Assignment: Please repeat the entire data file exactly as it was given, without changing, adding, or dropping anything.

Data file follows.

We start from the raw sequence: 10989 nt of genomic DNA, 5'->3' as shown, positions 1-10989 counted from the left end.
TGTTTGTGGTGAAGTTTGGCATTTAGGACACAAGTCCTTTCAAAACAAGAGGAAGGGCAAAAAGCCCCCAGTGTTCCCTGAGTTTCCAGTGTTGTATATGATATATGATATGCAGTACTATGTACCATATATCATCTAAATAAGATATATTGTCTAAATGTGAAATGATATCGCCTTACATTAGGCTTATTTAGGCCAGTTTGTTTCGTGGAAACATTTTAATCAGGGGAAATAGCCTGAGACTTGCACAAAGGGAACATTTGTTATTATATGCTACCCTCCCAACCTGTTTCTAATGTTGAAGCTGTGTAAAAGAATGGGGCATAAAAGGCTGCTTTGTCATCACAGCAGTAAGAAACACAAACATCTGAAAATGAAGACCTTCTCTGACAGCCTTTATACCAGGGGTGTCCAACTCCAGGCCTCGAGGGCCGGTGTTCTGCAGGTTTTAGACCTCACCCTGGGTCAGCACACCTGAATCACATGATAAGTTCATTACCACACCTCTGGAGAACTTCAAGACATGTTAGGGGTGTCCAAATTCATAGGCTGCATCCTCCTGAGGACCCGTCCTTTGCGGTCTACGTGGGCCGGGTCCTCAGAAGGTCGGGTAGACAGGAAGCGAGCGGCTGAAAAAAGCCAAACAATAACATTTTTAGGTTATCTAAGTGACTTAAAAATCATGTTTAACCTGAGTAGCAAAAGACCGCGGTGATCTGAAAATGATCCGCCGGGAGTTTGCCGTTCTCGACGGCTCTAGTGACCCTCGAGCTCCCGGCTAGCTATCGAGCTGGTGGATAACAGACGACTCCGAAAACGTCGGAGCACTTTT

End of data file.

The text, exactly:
We start from the raw sequence: 10989 nt of genomic DNA, 5'->3' as shown, positions 1-10989 counted from the left end.
TGTTTGTGGTGAAGTTTGGCATTTAGGACACAAGTCCTTTCAAAACAAGAGGAAGGGCAAAAAGCCCCCAGTGTTCCCTGAGTTTCCAGTGTTGTATATGATATATGATATGCAGTACTATGTACCATATATCATCTAAATAAGATATATTGTCTAAATGTGAAATGATATCGCCTTACATTAGGCTTATTTAGGCCAGTTTGTTTCGTGGAAACATTTTAATCAGGGGAAATAGCCTGAGACTTGCACAAAGGGAACATTTGTTATTATATGCTACCCTCCCAACCTGTTTCTAATGTTGAAGCTGTGTAAAAGAATGGGGCATAAAAGGCTGCTTTGTCATCACAGCAGTAAGAAACACAAACATCTGAAAATGAAGACCTTCTCTGACAGCCTTTATACCAGGGGTGTCCAACTCCAGGCCTCGAGGGCCGGTGTTCTGCAGGTTTTAGACCTCACCCTGGGTCAGCACACCTGAATCACATGATAAGTTCATTACCACACCTCTGGAGAACTTCAAGACATGTTAGGGGTGTCCAAATTCATAGGCTGCATCCTCCTGAGGACCCGTCCTTTGCGGTCTACGTGGGCCGGGTCCTCAGAAGGTCGGGTAGACAGGAAGCGAGCGGCTGAAAAAAGCCAAACAATAACATTTTTAGGTTATCTAAGTGACTTAAAAATCATGTTTAACCTGAGTAGCAAAAGACCGCGGTGATCTGAAAATGATCCGCCGGGAGTTTGCCGTTCTCGACGGCTCTAGTGACCCTCGAGCTCCCGGCTAGCTATCGAGCTGGTGGATAACAGACGACTCCGAAAACGTCGGAGCACTTTT